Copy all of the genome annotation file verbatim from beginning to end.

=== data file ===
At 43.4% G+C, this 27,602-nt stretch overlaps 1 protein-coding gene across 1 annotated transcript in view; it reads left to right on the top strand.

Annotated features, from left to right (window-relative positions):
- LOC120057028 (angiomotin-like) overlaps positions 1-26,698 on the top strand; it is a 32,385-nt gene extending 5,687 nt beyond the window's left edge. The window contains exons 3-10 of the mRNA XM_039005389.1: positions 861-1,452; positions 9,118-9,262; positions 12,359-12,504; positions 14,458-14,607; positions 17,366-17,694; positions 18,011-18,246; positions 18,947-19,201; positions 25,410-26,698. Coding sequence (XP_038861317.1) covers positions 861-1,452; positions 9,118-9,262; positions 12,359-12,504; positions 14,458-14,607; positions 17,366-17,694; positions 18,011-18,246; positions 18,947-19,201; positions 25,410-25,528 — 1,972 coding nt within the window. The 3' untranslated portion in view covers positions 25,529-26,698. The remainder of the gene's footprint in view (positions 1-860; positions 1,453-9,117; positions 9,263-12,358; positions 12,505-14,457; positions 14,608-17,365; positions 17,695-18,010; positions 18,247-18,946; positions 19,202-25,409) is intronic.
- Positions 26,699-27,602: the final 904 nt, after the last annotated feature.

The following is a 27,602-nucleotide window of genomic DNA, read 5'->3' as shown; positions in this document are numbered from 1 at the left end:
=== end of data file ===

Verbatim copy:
At 43.4% G+C, this 27,602-nt stretch overlaps 1 protein-coding gene across 1 annotated transcript in view; it reads left to right on the top strand.

Annotated features, from left to right (window-relative positions):
- LOC120057028 (angiomotin-like) overlaps positions 1-26,698 on the top strand; it is a 32,385-nt gene extending 5,687 nt beyond the window's left edge. The window contains exons 3-10 of the mRNA XM_039005389.1: positions 861-1,452; positions 9,118-9,262; positions 12,359-12,504; positions 14,458-14,607; positions 17,366-17,694; positions 18,011-18,246; positions 18,947-19,201; positions 25,410-26,698. Coding sequence (XP_038861317.1) covers positions 861-1,452; positions 9,118-9,262; positions 12,359-12,504; positions 14,458-14,607; positions 17,366-17,694; positions 18,011-18,246; positions 18,947-19,201; positions 25,410-25,528 — 1,972 coding nt within the window. The 3' untranslated portion in view covers positions 25,529-26,698. The remainder of the gene's footprint in view (positions 1-860; positions 1,453-9,117; positions 9,263-12,358; positions 12,505-14,457; positions 14,608-17,365; positions 17,695-18,010; positions 18,247-18,946; positions 19,202-25,409) is intronic.
- Positions 26,699-27,602: the final 904 nt, after the last annotated feature.

The following is a 27,602-nucleotide window of genomic DNA, read 5'->3' as shown; positions in this document are numbered from 1 at the left end: